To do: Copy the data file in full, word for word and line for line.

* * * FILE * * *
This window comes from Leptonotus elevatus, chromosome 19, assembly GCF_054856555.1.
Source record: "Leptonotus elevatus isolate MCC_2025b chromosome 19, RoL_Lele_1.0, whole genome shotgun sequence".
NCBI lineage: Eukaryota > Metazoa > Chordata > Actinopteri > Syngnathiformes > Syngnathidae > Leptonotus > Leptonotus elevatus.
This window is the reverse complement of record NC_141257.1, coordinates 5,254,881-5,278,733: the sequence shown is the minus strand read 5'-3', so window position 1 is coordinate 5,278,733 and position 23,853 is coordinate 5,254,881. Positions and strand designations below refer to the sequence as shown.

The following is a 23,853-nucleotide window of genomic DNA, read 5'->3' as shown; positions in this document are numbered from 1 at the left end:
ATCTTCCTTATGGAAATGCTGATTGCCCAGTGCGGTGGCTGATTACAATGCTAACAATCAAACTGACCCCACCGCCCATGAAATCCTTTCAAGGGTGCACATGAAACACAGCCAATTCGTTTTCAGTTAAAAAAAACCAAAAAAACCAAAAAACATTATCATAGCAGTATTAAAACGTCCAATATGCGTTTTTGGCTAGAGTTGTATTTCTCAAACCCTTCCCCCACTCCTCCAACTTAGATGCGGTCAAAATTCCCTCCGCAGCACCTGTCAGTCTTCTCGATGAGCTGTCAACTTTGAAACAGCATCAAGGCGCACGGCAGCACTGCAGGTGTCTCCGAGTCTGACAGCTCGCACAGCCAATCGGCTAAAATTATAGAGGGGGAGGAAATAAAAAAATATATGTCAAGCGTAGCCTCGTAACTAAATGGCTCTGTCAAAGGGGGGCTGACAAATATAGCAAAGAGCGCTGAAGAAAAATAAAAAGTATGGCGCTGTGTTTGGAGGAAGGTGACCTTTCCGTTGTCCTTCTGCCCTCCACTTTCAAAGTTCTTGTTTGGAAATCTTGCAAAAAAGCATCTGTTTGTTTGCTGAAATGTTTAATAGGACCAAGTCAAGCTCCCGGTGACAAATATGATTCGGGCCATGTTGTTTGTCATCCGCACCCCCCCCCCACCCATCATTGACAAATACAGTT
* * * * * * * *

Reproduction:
This window comes from Leptonotus elevatus, chromosome 19, assembly GCF_054856555.1.
Source record: "Leptonotus elevatus isolate MCC_2025b chromosome 19, RoL_Lele_1.0, whole genome shotgun sequence".
NCBI lineage: Eukaryota > Metazoa > Chordata > Actinopteri > Syngnathiformes > Syngnathidae > Leptonotus > Leptonotus elevatus.
This window is the reverse complement of record NC_141257.1, coordinates 5,254,881-5,278,733: the sequence shown is the minus strand read 5'-3', so window position 1 is coordinate 5,278,733 and position 23,853 is coordinate 5,254,881. Positions and strand designations below refer to the sequence as shown.

The following is a 23,853-nucleotide window of genomic DNA, read 5'->3' as shown; positions in this document are numbered from 1 at the left end:
ATCTTCCTTATGGAAATGCTGATTGCCCAGTGCGGTGGCTGATTACAATGCTAACAATCAAACTGACCCCACCGCCCATGAAATCCTTTCAAGGGTGCACATGAAACACAGCCAATTCGTTTTCAGTTAAAAAAAACCAAAAAAACCAAAAAACATTATCATAGCAGTATTAAAACGTCCAATATGCGTTTTTGGCTAGAGTTGTATTTCTCAAACCCTTCCCCCACTCCTCCAACTTAGATGCGGTCAAAATTCCCTCCGCAGCACCTGTCAGTCTTCTCGATGAGCTGTCAACTTTGAAACAGCATCAAGGCGCACGGCAGCACTGCAGGTGTCTCCGAGTCTGACAGCTCGCACAGCCAATCGGCTAAAATTATAGAGGGGGAGGAAATAAAAAAATATATGTCAAGCGTAGCCTCGTAACTAAATGGCTCTGTCAAAGGGGGGCTGACAAATATAGCAAAGAGCGCTGAAGAAAAATAAAAAGTATGGCGCTGTGTTTGGAGGAAGGTGACCTTTCCGTTGTCCTTCTGCCCTCCACTTTCAAAGTTCTTGTTTGGAAATCTTGCAAAAAAGCATCTGTTTGTTTGCTGAAATGTTTAATAGGACCAAGTCAAGCTCCCGGTGACAAATATGATTCGGGCCATGTTGTTTGTCATCCGCACCCCCCCCCCACCCATCATTGACAAATACAGTT